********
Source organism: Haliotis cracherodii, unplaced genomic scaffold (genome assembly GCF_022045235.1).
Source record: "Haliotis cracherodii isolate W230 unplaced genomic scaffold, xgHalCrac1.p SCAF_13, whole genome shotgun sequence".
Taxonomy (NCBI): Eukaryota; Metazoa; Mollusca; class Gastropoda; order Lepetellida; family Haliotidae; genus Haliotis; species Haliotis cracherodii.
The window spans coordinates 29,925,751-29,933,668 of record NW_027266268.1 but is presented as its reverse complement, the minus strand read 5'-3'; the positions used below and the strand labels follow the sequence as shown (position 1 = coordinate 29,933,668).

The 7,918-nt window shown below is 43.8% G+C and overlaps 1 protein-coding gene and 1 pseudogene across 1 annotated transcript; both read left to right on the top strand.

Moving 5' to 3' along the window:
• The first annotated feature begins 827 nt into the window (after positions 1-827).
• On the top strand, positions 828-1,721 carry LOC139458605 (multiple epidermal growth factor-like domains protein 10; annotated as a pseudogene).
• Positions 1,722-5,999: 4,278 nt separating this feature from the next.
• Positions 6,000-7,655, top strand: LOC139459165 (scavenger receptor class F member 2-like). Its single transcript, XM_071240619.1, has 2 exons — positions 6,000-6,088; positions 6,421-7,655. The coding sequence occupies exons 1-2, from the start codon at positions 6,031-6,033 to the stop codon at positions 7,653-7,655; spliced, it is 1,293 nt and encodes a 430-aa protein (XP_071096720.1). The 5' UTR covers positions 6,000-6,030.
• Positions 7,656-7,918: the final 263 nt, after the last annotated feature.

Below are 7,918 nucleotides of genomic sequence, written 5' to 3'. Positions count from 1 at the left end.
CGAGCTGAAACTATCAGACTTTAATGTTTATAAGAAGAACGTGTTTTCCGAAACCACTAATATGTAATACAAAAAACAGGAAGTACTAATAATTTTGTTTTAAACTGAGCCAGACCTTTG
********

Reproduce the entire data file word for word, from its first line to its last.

Source organism: Haliotis cracherodii, unplaced genomic scaffold (genome assembly GCF_022045235.1).
Source record: "Haliotis cracherodii isolate W230 unplaced genomic scaffold, xgHalCrac1.p SCAF_13, whole genome shotgun sequence".
Taxonomy (NCBI): Eukaryota; Metazoa; Mollusca; class Gastropoda; order Lepetellida; family Haliotidae; genus Haliotis; species Haliotis cracherodii.
The window spans coordinates 29,925,751-29,933,668 of record NW_027266268.1 but is presented as its reverse complement, the minus strand read 5'-3'; the positions used below and the strand labels follow the sequence as shown (position 1 = coordinate 29,933,668).

The 7,918-nt window shown below is 43.8% G+C and overlaps 1 protein-coding gene and 1 pseudogene across 1 annotated transcript; both read left to right on the top strand.

Moving 5' to 3' along the window:
• The first annotated feature begins 827 nt into the window (after positions 1-827).
• On the top strand, positions 828-1,721 carry LOC139458605 (multiple epidermal growth factor-like domains protein 10; annotated as a pseudogene).
• Positions 1,722-5,999: 4,278 nt separating this feature from the next.
• Positions 6,000-7,655, top strand: LOC139459165 (scavenger receptor class F member 2-like). Its single transcript, XM_071240619.1, has 2 exons — positions 6,000-6,088; positions 6,421-7,655. The coding sequence occupies exons 1-2, from the start codon at positions 6,031-6,033 to the stop codon at positions 7,653-7,655; spliced, it is 1,293 nt and encodes a 430-aa protein (XP_071096720.1). The 5' UTR covers positions 6,000-6,030.
• Positions 7,656-7,918: the final 263 nt, after the last annotated feature.

Below are 7,918 nucleotides of genomic sequence, written 5' to 3'. Positions count from 1 at the left end.
CGAGCTGAAACTATCAGACTTTAATGTTTATAAGAAGAACGTGTTTTCCGAAACCACTAATATGTAATACAAAAAACAGGAAGTACTAATAATTTTGTTTTAAACTGAGCCAGACCTTTG